Bloggers weigh Ahmadinejad's letter to Bush.

Bloggers weigh Ahmadinejad's letter to Bush.

Bloggers weigh Ahmadinejad's letter to Bush.

The latest chatter in cyberspace.
May 9 2006 6:14 PM

Bush's New Pen Pal

The blogosphere is gurgling about the Iranian president's letter to Bush and Saudi Arabia's plan to issue tourist visas to non-Muslims. Bloggers are also concerned about dental care in Britain.

Bush's new pen pal: Temperamental Iranian President Mahmoud Ahmadinejad's recent letter to President George W. Bush omitted mention of Iran's nuclear ambitions, focusing instead on the failure of "Western-style democracy" and offering a slew of rhetorical questions. The Iranian press says the letter contains "suggestions for resolving the many problems facing humanity," but the State Department calls it a peek at Ahmadinejad's way of thinking.


Many bloggers reference past epistles world leaders have sent one another. At Or How I Learned to Stop Worrying, software architect and foreign-policy enthusiast Mash proposes that Bush's response take its cues from Kennedy and Khrushchev's correspondence during the Cuban Missile Crisis. "Kennedy understood what this Administration appears not to grasp: that the need for communication is greatest at times when the crisis is at its most severe." At Informed Comment, Middle Eastern-studies professor Juan Cole is reminded of correspondence between former Iranian Prime Minister Mohammad Mosaddegh and President Eisenhower.

Some view the letter as political posturing on the part of Iran. "By the extraordinary gesture of sending a letter directly to Bush, Ahmadinejad appears to be reinforcing Iran's determination to at least appear open to direct communication with Washington," postulatesVital Perspective, a blog penned by two Middle Eastern-policy experts concerned by Islamic extremism.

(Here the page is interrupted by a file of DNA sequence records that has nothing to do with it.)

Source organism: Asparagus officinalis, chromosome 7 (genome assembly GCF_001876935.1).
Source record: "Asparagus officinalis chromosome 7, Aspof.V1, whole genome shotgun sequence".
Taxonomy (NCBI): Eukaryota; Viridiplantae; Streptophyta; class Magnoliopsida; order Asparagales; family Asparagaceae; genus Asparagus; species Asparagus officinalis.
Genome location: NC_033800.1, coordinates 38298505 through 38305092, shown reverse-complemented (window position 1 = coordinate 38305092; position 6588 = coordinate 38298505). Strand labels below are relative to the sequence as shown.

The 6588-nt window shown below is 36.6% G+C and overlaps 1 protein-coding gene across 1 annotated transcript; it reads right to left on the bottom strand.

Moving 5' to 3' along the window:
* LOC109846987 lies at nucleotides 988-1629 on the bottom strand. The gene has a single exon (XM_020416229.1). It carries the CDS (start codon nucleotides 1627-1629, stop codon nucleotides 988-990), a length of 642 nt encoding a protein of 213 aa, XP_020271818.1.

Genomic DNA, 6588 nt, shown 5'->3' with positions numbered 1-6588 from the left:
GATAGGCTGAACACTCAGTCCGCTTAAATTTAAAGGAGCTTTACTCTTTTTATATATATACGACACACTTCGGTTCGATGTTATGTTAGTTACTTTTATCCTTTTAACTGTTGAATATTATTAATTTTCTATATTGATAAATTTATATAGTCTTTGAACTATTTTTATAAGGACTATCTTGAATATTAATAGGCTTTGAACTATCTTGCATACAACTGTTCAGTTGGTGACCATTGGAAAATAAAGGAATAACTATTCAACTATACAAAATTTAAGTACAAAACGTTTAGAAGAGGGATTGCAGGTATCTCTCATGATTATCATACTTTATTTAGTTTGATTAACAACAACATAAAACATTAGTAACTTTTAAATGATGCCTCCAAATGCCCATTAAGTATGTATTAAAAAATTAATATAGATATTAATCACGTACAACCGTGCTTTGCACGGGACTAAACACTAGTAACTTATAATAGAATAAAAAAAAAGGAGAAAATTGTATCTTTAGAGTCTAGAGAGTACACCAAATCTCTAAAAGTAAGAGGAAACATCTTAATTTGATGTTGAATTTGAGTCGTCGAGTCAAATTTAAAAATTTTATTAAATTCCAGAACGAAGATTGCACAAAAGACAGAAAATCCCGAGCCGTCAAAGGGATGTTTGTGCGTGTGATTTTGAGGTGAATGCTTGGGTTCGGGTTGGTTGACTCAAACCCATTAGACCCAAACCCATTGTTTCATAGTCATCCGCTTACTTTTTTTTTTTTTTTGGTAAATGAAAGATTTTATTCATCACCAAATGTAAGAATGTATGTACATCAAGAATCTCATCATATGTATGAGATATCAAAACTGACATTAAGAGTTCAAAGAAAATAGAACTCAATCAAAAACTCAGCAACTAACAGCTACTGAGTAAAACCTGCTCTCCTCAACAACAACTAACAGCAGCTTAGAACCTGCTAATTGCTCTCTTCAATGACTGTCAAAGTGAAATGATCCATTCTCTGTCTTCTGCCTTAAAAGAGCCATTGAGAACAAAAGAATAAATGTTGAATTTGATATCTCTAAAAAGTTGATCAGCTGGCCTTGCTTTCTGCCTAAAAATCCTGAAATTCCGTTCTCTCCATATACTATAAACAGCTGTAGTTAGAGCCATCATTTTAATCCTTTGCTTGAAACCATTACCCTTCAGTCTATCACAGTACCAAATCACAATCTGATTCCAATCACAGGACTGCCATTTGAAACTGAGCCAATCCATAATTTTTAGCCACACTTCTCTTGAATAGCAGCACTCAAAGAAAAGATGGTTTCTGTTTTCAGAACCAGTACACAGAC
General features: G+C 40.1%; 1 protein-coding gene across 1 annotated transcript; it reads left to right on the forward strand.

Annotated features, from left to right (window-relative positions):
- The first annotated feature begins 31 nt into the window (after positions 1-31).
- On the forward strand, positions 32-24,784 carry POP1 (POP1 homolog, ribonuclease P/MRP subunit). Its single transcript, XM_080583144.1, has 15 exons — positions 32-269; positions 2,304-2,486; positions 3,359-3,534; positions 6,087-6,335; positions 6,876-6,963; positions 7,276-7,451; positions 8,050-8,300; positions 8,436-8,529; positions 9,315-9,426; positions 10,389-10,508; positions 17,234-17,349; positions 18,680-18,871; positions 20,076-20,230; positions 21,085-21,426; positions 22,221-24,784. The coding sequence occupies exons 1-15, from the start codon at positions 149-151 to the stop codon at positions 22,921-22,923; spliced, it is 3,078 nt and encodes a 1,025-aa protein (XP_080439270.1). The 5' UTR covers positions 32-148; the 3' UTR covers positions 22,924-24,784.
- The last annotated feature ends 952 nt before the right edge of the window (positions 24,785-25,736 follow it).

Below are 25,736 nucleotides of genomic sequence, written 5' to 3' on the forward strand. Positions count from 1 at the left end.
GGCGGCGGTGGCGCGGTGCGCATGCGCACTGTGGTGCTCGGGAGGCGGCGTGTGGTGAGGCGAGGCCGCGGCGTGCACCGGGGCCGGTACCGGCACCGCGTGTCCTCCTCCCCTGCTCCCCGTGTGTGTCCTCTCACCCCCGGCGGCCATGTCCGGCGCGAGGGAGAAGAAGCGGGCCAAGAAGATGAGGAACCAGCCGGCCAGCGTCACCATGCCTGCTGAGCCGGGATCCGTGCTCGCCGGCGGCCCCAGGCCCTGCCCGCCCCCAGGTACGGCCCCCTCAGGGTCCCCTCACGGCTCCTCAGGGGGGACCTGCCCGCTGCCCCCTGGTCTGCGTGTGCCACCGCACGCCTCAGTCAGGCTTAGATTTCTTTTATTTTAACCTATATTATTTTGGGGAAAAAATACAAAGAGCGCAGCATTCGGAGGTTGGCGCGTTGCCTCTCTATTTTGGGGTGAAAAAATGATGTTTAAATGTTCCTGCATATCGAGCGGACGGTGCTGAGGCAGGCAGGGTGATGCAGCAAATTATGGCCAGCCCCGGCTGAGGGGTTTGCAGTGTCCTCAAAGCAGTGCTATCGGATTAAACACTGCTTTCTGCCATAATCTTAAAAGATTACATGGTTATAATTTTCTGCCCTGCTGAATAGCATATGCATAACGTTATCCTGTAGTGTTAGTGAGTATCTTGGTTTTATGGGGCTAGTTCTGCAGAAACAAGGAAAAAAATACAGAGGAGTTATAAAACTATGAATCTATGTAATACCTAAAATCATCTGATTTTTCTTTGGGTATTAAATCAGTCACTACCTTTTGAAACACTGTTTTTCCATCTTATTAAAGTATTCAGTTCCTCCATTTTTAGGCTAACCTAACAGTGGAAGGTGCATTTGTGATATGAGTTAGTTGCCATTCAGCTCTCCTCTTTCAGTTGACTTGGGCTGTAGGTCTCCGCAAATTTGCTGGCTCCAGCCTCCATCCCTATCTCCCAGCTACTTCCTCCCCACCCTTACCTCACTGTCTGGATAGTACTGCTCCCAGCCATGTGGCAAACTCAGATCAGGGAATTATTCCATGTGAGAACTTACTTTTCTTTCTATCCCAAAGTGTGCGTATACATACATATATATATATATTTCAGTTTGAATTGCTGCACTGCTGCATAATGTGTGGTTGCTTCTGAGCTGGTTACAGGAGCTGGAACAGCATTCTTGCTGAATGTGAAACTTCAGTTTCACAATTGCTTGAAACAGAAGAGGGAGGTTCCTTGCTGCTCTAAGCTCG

Washington MonthlyPolitical Animal Kevin Drum finds  Ahmadinejad's tone to be "fairly mild," before calling on American diplomats to read the letter carefully. "An opening? Hard to say. But the job of a serious diplomat is to find the nugget of gold amongst the heapings of dross," he writes. Bradford Plumer, writing at Mother Jones' Mojo Blog, is more pessimistic, writing "[O]fficials in the Bush administration showed no interest in taking up similar overtures from Iran three years ago, and there's no reason to think they'd start now. Especially if Republicans could really use an international crisis to help themselves out in the midterms later this year. Maybe that's cynical. This bunch has certainly earned it."

Ed Morrissey at Captain's Quarters is happy with the administration's cold response. "Until Iran offers a real solution to their repeated violations of the NPT, or at least starts to discuss the problem seriously, then historical lectures are meaningless. There is no interest in Ahmadinejad as a lecturer in history or Christianity," he writes. In Ahmadinejad's letter, Conservative Penraker sees Iranian aspirations of establishing a worldwide caliphate. "Ahmadinejad's use of the word 'spirituality' is a cover. Based on his address to the UN, he really means 'Islam'. So when he asks the world to embrace 'spirituality', he is not talking about some Kumbaya world where all religions will live in peace; he is talking about the necessity for the world to embrace Islam. Or else."